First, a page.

That seems complicated, but Jesus simplifies what he means by the Law and the Prophets in Matthew chapter 20: 34-40. We read, “… One of them, a lawyer, asked [Jesus] a question to test him. “Teacher, which commandment in the law is the greatest?” He said to him, ‘You shall love the Lord your God with all your heart, and with all your soul, and with all your mind.’ This is the greatest and first commandment. And a second is like it: ‘You shall love your neighbor as yourself.’ On these two commandments hang all the law and the prophets.”

God’s Law is Love: Loving God and loving one another. Following the Law of Love is about more than just going through the motions; it’s about letting it change our hearts and thus our behavior. The way to change the world for the better is to influence people to become better people.

That’s our job; surely, we can’t expect politicians to do it.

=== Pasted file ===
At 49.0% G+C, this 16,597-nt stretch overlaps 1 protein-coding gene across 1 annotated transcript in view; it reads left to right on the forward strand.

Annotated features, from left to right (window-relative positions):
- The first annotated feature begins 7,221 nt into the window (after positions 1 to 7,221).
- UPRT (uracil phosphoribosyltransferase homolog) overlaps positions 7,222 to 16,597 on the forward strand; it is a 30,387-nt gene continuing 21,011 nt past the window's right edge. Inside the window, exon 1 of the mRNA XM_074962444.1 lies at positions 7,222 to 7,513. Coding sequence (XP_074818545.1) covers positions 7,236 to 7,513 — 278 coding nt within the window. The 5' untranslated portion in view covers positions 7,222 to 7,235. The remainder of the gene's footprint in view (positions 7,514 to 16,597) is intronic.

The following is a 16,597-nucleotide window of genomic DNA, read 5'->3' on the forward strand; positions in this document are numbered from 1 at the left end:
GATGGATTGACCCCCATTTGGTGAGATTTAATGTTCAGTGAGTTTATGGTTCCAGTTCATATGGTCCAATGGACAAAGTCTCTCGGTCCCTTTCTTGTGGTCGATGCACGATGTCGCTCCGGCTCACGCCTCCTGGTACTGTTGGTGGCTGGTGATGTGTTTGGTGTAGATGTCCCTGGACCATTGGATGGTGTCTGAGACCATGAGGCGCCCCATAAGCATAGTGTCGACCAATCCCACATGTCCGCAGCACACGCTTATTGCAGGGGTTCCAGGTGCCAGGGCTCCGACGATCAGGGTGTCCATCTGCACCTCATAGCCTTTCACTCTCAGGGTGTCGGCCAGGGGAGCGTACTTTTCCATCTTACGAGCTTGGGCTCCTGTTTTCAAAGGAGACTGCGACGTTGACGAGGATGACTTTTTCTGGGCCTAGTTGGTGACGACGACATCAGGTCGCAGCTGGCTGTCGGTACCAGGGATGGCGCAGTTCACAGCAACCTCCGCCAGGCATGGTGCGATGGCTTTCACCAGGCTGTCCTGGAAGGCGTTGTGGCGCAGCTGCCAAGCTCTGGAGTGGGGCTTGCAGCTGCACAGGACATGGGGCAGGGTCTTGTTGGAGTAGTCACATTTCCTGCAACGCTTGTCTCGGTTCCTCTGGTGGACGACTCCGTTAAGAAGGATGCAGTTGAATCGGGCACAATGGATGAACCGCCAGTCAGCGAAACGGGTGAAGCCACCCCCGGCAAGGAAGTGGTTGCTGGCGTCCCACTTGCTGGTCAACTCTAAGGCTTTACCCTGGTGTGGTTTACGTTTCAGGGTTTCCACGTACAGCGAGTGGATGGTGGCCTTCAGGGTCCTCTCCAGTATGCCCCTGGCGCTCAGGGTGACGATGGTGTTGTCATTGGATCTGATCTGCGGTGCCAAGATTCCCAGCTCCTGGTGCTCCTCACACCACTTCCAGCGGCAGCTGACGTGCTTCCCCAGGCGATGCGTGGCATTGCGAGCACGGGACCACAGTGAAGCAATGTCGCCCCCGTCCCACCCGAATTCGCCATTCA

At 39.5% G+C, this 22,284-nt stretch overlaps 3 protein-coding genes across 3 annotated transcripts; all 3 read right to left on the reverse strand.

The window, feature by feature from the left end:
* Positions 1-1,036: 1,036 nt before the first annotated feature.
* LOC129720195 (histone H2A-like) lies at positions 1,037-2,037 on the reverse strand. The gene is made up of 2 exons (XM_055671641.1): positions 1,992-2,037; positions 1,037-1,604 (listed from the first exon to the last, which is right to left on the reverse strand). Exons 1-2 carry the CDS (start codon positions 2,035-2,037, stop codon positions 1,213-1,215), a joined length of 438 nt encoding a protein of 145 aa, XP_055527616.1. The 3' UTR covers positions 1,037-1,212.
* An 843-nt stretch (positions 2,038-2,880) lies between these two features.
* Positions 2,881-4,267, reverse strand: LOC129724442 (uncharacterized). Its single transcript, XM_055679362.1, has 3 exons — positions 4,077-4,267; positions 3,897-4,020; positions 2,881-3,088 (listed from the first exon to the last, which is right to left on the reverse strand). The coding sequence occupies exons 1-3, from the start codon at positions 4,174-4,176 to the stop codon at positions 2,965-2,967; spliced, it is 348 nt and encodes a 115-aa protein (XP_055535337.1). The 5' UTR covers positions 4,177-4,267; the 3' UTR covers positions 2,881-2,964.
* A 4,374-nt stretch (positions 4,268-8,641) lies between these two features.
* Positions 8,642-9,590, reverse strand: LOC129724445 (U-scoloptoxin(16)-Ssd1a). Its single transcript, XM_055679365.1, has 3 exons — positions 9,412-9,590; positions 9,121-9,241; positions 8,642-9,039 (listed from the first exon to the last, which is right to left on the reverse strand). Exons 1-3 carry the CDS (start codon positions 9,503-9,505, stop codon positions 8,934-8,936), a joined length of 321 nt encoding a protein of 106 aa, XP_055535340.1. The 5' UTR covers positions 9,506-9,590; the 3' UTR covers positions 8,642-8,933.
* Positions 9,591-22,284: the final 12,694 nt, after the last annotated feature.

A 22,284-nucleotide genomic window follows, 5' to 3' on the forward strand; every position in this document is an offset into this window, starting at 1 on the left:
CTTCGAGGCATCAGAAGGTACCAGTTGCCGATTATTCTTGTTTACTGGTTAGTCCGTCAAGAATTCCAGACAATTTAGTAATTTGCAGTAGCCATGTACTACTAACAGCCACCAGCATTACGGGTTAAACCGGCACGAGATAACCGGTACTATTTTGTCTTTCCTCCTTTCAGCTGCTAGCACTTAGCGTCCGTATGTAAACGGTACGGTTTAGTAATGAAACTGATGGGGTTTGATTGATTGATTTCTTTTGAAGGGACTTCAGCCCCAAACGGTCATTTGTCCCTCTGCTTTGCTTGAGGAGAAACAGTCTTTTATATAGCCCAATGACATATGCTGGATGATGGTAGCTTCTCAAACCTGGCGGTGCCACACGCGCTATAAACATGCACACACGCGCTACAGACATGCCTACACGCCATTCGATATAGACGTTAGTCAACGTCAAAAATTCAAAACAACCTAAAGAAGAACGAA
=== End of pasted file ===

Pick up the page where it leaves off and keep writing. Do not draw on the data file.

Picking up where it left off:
The problem with our world is not complicated – not enough love. How do we know that? Because there are people in this country and in the world who are suffering because of inadequate food, water, shelter, education, employment, or healthcare. If God’s Law of Love has entered into the hearts of enough people, this would not be happening. It wouldn’t be tolerated.

The solution is just as uncomplicated – more love. We need to love people more – enough to take advantage of any and all opportunities to be good to people – enough to speak out and insist that our national and world leaders find reasonable ways to ensure people’s basic needs are met.

That is – after all – the hallmark of an enlightened society. When everyone’s basic needs are met, then we can justifiably say a country or our world is “great.”

How can we love people more? We – as a people – need to get rid of the “us” vs. “them” mentality that so clearly dominates the political scene, often causing governments to be practically non-functioning. A society also can’t function well with this mentality. We can’t count on our governments to change, so we must change.

Everyone wants to live – and to live well would really nice. If God put someone on this earth, he or she is here for a purpose and therefore deserves to have his or her basic needs met and to be treated with the utmost respect.